But all of that changed on February 23 of this year, when Collins was offered a 10-day contract with the Brooklyn Nets, a deal which was advocated by his former teammate, former Nets coach Jason Kidd. Collins eventually signed another 10-day contract before signing on for the rest of the season. And Collins even dedicated his achievement to the memory of Matthew Shepherd by wearing No. 98 on his jersey.
Finally, after years of long waits, discouraging battles, and harsh struggles, we had a black gay man representing the community and proving that not only could gay men play sports just as well as anyone else, but also that straight people, specifically their straight male teammates, could understand and embrace them as people and comrades.
For many of us, Collins was the fulfillment of a dream that was helped realized by all of the closeted gay athletes that came before him, wishing they could live their life freely and successfully. He was proof that, once again, the black queer community is brimming with the groundbreaking human beings who are ready to change the course of history, just like we have before with movements such as the Stonewall Riots. And Collins represented the hope that he was just the first of what will be an ever-growing line of openly gay and bisexual athletes who will not only disrupt the culture of homophobia, effimiphobia and transphobia in major sports, but also lead us to a truly even and equal playing field.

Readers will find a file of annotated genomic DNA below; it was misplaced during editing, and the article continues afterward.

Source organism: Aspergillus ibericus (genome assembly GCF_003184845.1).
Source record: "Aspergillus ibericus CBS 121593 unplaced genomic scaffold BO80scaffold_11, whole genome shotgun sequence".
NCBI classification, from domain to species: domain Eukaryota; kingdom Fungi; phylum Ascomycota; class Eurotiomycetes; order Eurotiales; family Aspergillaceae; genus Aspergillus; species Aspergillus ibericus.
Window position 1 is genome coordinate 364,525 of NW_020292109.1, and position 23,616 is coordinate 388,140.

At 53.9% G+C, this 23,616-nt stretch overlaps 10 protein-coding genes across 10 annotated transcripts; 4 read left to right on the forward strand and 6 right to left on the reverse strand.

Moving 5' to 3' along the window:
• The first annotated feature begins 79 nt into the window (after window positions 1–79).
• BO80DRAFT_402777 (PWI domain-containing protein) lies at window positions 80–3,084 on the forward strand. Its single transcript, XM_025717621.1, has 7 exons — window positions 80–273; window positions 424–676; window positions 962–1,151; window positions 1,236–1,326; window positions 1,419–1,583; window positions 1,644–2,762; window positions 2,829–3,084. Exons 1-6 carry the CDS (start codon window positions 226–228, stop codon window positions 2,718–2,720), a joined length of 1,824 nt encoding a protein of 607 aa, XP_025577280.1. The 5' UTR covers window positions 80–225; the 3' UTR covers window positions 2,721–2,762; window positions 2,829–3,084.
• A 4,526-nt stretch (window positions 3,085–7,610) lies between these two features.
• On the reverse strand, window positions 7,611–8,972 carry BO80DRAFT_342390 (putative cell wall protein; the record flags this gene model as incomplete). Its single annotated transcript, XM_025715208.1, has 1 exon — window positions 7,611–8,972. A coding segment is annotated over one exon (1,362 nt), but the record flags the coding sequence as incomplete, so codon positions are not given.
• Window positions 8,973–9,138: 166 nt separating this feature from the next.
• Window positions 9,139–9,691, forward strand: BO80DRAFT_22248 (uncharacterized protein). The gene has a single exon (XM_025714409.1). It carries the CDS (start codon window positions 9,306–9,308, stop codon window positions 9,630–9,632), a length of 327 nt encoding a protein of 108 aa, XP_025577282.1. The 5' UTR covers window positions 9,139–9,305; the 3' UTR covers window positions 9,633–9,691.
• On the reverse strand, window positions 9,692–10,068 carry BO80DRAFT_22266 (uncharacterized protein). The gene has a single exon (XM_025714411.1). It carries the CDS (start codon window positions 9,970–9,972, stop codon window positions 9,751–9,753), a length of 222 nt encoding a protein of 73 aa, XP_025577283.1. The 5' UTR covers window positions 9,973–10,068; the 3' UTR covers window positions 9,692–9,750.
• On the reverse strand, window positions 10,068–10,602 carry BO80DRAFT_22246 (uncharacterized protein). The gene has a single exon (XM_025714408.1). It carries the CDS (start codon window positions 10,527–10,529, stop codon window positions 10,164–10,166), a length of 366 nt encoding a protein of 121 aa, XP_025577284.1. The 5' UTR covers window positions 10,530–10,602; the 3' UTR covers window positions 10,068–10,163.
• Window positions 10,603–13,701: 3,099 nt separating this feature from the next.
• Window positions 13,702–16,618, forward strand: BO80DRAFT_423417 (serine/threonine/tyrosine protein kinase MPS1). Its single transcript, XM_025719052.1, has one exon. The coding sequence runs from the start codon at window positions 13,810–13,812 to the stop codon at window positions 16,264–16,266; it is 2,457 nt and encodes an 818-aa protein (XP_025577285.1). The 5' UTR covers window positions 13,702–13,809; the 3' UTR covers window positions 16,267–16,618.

So, with the recent news that Collins is retiring from an amazing 13-year career in the NBA, we congratulate and salute Collins for helping to change the world for the better.
Watch and read his official Sports Illustrated statement on his retirement below.
"It has been 18 exhilarating months since I came out in Sports Illustrated as the first openly gay man in one of the four major professional team sports. And it has been nine months since I signed with the Nets and became the first openly gay male athlete to appear in a game in one of those leagues. It feels wonderful to have been part of these milestones for sports and for gay rights, and to have been embraced by the public, the coaches, the players, the league and history.